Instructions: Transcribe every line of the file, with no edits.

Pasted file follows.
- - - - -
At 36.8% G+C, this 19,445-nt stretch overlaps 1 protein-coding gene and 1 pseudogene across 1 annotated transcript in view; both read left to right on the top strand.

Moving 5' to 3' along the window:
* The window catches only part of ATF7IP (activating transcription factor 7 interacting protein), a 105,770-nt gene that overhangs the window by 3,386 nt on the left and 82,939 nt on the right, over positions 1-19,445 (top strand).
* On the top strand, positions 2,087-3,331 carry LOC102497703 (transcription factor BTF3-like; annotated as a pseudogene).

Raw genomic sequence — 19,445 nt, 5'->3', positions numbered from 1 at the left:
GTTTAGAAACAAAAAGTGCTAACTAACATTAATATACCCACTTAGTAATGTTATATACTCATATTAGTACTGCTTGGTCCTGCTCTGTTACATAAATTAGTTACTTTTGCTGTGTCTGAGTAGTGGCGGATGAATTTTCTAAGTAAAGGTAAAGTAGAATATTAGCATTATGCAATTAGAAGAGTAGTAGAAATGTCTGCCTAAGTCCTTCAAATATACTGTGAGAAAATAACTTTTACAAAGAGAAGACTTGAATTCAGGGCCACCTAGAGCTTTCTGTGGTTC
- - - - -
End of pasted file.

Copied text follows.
At 36.8% G+C, this 19,445-nt stretch overlaps 1 protein-coding gene and 1 pseudogene across 1 annotated transcript in view; both read left to right on the top strand.

Moving 5' to 3' along the window:
* The window catches only part of ATF7IP (activating transcription factor 7 interacting protein), a 105,770-nt gene that overhangs the window by 3,386 nt on the left and 82,939 nt on the right, over positions 1-19,445 (top strand).
* On the top strand, positions 2,087-3,331 carry LOC102497703 (transcription factor BTF3-like; annotated as a pseudogene).

Raw genomic sequence — 19,445 nt, 5'->3', positions numbered from 1 at the left:
GTTTAGAAACAAAAAGTGCTAACTAACATTAATATACCCACTTAGTAATGTTATATACTCATATTAGTACTGCTTGGTCCTGCTCTGTTACATAAATTAGTTACTTTTGCTGTGTCTGAGTAGTGGCGGATGAATTTTCTAAGTAAAGGTAAAGTAGAATATTAGCATTATGCAATTAGAAGAGTAGTAGAAATGTCTGCCTAAGTCCTTCAAATATACTGTGAGAAAATAACTTTTACAAAGAGAAGACTTGAATTCAGGGCCACCTAGAGCTTTCTGTGGTTC